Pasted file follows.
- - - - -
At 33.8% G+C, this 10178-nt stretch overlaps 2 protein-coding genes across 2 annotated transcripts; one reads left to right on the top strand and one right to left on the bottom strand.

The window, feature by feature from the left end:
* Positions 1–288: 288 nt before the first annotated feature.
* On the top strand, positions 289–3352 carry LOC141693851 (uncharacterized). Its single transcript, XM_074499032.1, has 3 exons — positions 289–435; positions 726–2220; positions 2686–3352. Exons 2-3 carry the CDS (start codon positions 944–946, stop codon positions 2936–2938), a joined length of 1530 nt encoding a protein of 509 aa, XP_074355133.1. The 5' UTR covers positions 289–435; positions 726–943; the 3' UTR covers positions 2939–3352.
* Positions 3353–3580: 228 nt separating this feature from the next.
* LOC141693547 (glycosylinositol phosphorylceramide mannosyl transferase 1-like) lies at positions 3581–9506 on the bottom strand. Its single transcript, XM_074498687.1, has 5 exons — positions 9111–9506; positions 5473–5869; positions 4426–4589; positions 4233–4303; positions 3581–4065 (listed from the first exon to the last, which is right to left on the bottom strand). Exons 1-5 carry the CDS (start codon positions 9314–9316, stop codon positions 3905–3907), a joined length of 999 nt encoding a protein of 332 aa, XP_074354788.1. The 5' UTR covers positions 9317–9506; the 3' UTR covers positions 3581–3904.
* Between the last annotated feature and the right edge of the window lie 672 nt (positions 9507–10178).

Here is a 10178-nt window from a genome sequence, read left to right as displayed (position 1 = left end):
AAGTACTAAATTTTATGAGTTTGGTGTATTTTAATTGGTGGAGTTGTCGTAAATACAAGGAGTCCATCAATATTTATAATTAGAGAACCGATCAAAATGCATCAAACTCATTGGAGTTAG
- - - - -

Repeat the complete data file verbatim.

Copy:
At 33.8% G+C, this 10178-nt stretch overlaps 2 protein-coding genes across 2 annotated transcripts; one reads left to right on the top strand and one right to left on the bottom strand.

The window, feature by feature from the left end:
* Positions 1–288: 288 nt before the first annotated feature.
* On the top strand, positions 289–3352 carry LOC141693851 (uncharacterized). Its single transcript, XM_074499032.1, has 3 exons — positions 289–435; positions 726–2220; positions 2686–3352. Exons 2-3 carry the CDS (start codon positions 944–946, stop codon positions 2936–2938), a joined length of 1530 nt encoding a protein of 509 aa, XP_074355133.1. The 5' UTR covers positions 289–435; positions 726–943; the 3' UTR covers positions 2939–3352.
* Positions 3353–3580: 228 nt separating this feature from the next.
* LOC141693547 (glycosylinositol phosphorylceramide mannosyl transferase 1-like) lies at positions 3581–9506 on the bottom strand. Its single transcript, XM_074498687.1, has 5 exons — positions 9111–9506; positions 5473–5869; positions 4426–4589; positions 4233–4303; positions 3581–4065 (listed from the first exon to the last, which is right to left on the bottom strand). Exons 1-5 carry the CDS (start codon positions 9314–9316, stop codon positions 3905–3907), a joined length of 999 nt encoding a protein of 332 aa, XP_074354788.1. The 5' UTR covers positions 9317–9506; the 3' UTR covers positions 3581–3904.
* Between the last annotated feature and the right edge of the window lie 672 nt (positions 9507–10178).

Here is a 10178-nt window from a genome sequence, read left to right as displayed (position 1 = left end):
AAGTACTAAATTTTATGAGTTTGGTGTATTTTAATTGGTGGAGTTGTCGTAAATACAAGGAGTCCATCAATATTTATAATTAGAGAACCGATCAAAATGCATCAAACTCATTGGAGTTAG